Phoenix, Arizona


Marino.Michael@mayo.edu Clinical Profile


The research focus of Michael J. Marino, M.D., is sinonasal and skull base disorders, including the histopathology and epidemiology of these conditions. One of the main disorders Dr. Marino studies is chronic rhinosinusitis. Chronic rhinosinusitis is an inflammatory condition that substantially impacts patient quality of life and comprises subtypes with heterogenous inflammatory mechanisms. Characterization of chronic rhinosinusitis histopathology allows for clinical subtyping, which more accurately reflects the underlying pathophysiology. Dr. Marino also works to develop biomarkers for chronic rhinosinusitis histology and applies artificial intelligence and machine learning for data analysis and predictive modeling.

Additionally, Dr. Marino investigates epidemiologic relationships among related sinonasal conditions, such as chronic rhinosinusitis, eustachian tube dysfunction, gastroesophageal reflux disease, and head and neck malignancy. Defining these relationships is useful for identifying candidates for disease screening and populations at risk of comorbid conditions.

Focus areas

  • Characterizing histopathology and biomarkers for chronic rhinosinusitis subtypes. Chronic rhinosinusitis has traditionally been subtyped according to phenotypic classification of patients with and without nasal polyps. Characterization of disease endotypes, which are better aligned with underlying inflammatory mechanisms, is of increasing interest and allows for targeted therapeutic approaches.

    Dr. Marino's previous studies have characterized the histopathology of different chronic rhinosinusitis subtypes, as well as response to surgical treatment according to histology. Furthermore, these data were used to train a machine learning model of biomarkers and clinical observation for prediction of chronic rhinosinusitis subtypes.

  • Epidemiologic relationships of inflammatory disorders with head and neck malignancy. Inflammatory disease may have a role in the development of neoplastic disease. Several studies are examining associations between upper airway inflammatory disease and subsequent malignancy. Dr. Marino participates as co-investigator on population-based research using the Surveillance, Epidemiological, and End Results (SEER)-Medicare linked database to study risk factors for nasopharyngeal and sinonasal malignancy.

    One of the SEER-Medicare database studies demonstrated an association of chronic rhinosinusitis and allergic rhinitis with paranasal sinus and nasopharyngeal cancers in the American population of older adults. A second SEER-Medicare database study demonstrated a similar association of gastroesophageal reflux disease with laryngeal and pharyngeal cancers. Additional analyses of the SEER data sets examine the role of diagnostic tests for malignancy in populations with inflammatory conditions.

  • Diagnosis and epidemiology of eustachian tube dysfunction and relationship with sinonasal disorders. Dr. Marino has been an author on several publications investigating the prevalence and diagnosis of eustachian tube dysfunction. One study examined the prevalence of eustachian tube dysfunction symptoms in patients with chronic rhinosinusitis and the relationship between sinonasal symptoms and ear symptoms. A population-based study investigated the prevalence of eustachian tube dysfunction in Americans receiving Medicare coverage. This study also examined the relationship of eustachian tube dysfunction with head and neck cancer and radiation treatment.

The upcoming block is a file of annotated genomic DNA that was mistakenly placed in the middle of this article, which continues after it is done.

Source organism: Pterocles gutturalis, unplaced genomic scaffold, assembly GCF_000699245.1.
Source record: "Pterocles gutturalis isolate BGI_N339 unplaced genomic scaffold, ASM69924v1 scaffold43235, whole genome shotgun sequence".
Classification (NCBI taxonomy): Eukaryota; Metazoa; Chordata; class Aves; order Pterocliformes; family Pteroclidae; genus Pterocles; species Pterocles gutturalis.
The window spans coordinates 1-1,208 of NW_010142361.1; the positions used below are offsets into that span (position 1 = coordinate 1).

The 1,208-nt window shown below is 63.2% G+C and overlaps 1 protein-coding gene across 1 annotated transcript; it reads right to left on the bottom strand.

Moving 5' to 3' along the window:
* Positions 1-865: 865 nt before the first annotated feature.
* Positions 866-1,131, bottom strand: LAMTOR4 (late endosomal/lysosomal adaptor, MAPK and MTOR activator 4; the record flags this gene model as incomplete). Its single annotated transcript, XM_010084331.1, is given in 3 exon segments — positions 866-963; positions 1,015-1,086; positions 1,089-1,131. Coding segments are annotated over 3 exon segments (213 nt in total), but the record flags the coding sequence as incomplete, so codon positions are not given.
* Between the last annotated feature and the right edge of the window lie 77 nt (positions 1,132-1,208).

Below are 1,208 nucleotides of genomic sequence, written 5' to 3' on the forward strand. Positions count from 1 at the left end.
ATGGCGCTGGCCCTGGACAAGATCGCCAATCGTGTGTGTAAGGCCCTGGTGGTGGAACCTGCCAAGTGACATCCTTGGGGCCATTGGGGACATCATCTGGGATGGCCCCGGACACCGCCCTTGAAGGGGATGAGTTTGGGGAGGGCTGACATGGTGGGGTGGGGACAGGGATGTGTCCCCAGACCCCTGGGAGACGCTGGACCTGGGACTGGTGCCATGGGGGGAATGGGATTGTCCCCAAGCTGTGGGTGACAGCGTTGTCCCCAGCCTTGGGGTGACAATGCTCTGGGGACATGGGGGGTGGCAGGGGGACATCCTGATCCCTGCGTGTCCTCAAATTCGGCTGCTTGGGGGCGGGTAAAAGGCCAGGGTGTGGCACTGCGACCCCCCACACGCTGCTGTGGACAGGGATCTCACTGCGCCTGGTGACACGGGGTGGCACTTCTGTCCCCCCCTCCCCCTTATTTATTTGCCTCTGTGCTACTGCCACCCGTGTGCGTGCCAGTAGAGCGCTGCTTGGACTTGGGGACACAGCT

Additionally, Dr. Marino was part of the creation of a validated nasal endoscopy grading scale of the eustachian tube orifice to aid clinicians in standardizing findings on endoscopic examination.

Significance to patient care

Improved prediction and characterization of chronic rhinosinusitis inflammatory subtypes make individualized prognosis and treatment possible and are important goals for patient care. Recently, targeted biologic therapies have been approved for chronic rhinosinusitis, and accurate biomarker strategies may be useful for identifying patients who would most benefit from these treatments. Novel therapeutic targets also may be discovered through the identification of biomarkers and characterization of chronic rhinosinusitis histopathology.

Screening recommendations for head and neck malignancy have been difficult to develop. Understanding epidemiologic associations between inflammatory upper airway conditions and malignancy may be useful for identifying populations that would benefit from diagnostic screening.

Professional highlights

  • Third Prize Scientific Poster Award, American Rhinologic Society, 2021
  • Third Prize Scientific Poster Award, American Laryngological, Rhinological, and Otological Society (Triological Society), 2017
  • Scientific Poster Award, Society of Military Otolaryngologists, 2015


Primary Appointment

  1. Consultant, Department of Otolaryngology

Academic Rank

  1. Assistant Professor of Otolaryngology


  1. Fellowship - Rhinology and Endoscopic Skull Base Surgery University of Texas Health Science Center
  2. Residency - Otolaryngology - Head and Neck Surgery Tulane University School of Medicine
  3. MD Tulane University School of Medicine
  4. BA - Biology Yale University

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